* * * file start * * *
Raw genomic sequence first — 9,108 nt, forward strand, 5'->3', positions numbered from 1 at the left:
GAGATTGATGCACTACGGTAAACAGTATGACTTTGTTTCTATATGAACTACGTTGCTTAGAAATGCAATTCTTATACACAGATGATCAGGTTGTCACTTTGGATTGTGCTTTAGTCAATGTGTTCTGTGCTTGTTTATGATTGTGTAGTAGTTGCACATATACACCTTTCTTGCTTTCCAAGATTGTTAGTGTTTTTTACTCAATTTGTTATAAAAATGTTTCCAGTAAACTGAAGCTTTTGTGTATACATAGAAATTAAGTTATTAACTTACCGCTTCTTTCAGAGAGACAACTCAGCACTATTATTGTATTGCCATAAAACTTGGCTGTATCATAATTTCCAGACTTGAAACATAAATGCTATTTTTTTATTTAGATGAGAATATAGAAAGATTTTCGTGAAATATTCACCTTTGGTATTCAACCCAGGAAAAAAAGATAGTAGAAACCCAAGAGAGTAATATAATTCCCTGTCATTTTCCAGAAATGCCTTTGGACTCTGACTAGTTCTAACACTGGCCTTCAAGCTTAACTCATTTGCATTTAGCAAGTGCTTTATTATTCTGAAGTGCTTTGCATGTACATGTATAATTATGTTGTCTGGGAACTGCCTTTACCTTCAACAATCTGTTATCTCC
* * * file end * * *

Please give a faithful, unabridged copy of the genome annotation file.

Raw genomic sequence first — 9,108 nt, forward strand, 5'->3', positions numbered from 1 at the left:
GAGATTGATGCACTACGGTAAACAGTATGACTTTGTTTCTATATGAACTACGTTGCTTAGAAATGCAATTCTTATACACAGATGATCAGGTTGTCACTTTGGATTGTGCTTTAGTCAATGTGTTCTGTGCTTGTTTATGATTGTGTAGTAGTTGCACATATACACCTTTCTTGCTTTCCAAGATTGTTAGTGTTTTTTACTCAATTTGTTATAAAAATGTTTCCAGTAAACTGAAGCTTTTGTGTATACATAGAAATTAAGTTATTAACTTACCGCTTCTTTCAGAGAGACAACTCAGCACTATTATTGTATTGCCATAAAACTTGGCTGTATCATAATTTCCAGACTTGAAACATAAATGCTATTTTTTTATTTAGATGAGAATATAGAAAGATTTTCGTGAAATATTCACCTTTGGTATTCAACCCAGGAAAAAAAGATAGTAGAAACCCAAGAGAGTAATATAATTCCCTGTCATTTTCCAGAAATGCCTTTGGACTCTGACTAGTTCTAACACTGGCCTTCAAGCTTAACTCATTTGCATTTAGCAAGTGCTTTATTATTCTGAAGTGCTTTGCATGTACATGTATAATTATGTTGTCTGGGAACTGCCTTTACCTTCAACAATCTGTTATCTCC